But for all its vitality and promise, the movement quickly fragmented, especially as some older, more experienced members tried unsuccessfully to urge their younger counterparts to recognize how objective conditions cried out for strategic and programmatic politics. Beyond the generational divide, socialists, communists, armchair Marxists, anarchists, liberal Democrats, and progressives of many stripes could not reach common ground. Indeed, the constant squabbling between older members over longstanding differences—at times reducible to sheer egoism or the attempt to settle old accounts in a new setting—only fueled contempt for some of the old guard by younger idealists who, in their unbridled optimism, defended spontaneity against all attempts to forge concrete political objectives, organization, and strategy. More significantly, the inability of Occupy Greensboro to attract and sustain participation from neighborhoods in East Greensboro, where longstanding sufferings were exacerbated by the recent downturn, but whose mistrust of white radicals seemed greater than ever, contributed to its undoing. Within a year, the movement had imploded. The whole experience did indeed illustrate what Marx meant when he wrote that “the tradition of all the dead generations weighs like a nightmare on the brain of the living.”8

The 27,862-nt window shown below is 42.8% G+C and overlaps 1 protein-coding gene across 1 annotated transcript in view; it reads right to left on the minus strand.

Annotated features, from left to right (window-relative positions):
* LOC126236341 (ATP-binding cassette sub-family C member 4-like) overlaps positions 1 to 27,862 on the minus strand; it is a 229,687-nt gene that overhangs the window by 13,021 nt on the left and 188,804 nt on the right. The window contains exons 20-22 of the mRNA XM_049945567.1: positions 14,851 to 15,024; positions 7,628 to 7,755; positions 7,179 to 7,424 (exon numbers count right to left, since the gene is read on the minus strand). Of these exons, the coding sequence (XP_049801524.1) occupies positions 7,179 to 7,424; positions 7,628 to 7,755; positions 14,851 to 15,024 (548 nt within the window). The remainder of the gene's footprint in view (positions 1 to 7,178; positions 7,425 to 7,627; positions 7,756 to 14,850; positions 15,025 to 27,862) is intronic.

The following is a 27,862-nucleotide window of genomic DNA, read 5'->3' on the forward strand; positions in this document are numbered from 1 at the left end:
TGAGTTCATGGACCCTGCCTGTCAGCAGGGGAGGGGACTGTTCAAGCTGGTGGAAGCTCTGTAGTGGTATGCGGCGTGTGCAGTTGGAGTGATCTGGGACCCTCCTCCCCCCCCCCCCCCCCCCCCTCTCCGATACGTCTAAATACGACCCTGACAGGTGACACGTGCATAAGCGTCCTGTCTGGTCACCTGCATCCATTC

Meanwhile, the city continues to experience hard times, though it is not always clear to the public thanks to the shallow and often self-serving efforts of local corporate media. No one muddies the waters more than the usual suspects of corporate and university hacks often given ample space in the local newspaper, the News & Record, to trumpet Greensboro’s “good news” moments of business success, while attempting to make sense of the city’s version of a “jobless recovery” whenever they can. The result is a dizzying ride of daily reporting and so-called analysis. For example, downtown commercial real estate was “red hot” in late summer of 2013, while home sales had risen 30 percent over the previous twelve months to an average price of $174,000, not exactly lower-middle-class housing in Greensboro.9 Then the housing market plummeted in January, which some of the local brain trust blamed on “mixed signals in the economy,” mainly a dismal job market in which many people just stopped looking for work.10 There were also cheers when unemployment dropped from 8.6 percent in late summer to 7.2 percent in January, although a study by Harvard economist Lawrence Katz attributed the decrease almost wholly to North Carolina’s shrinking labor force rather than actual job growth.11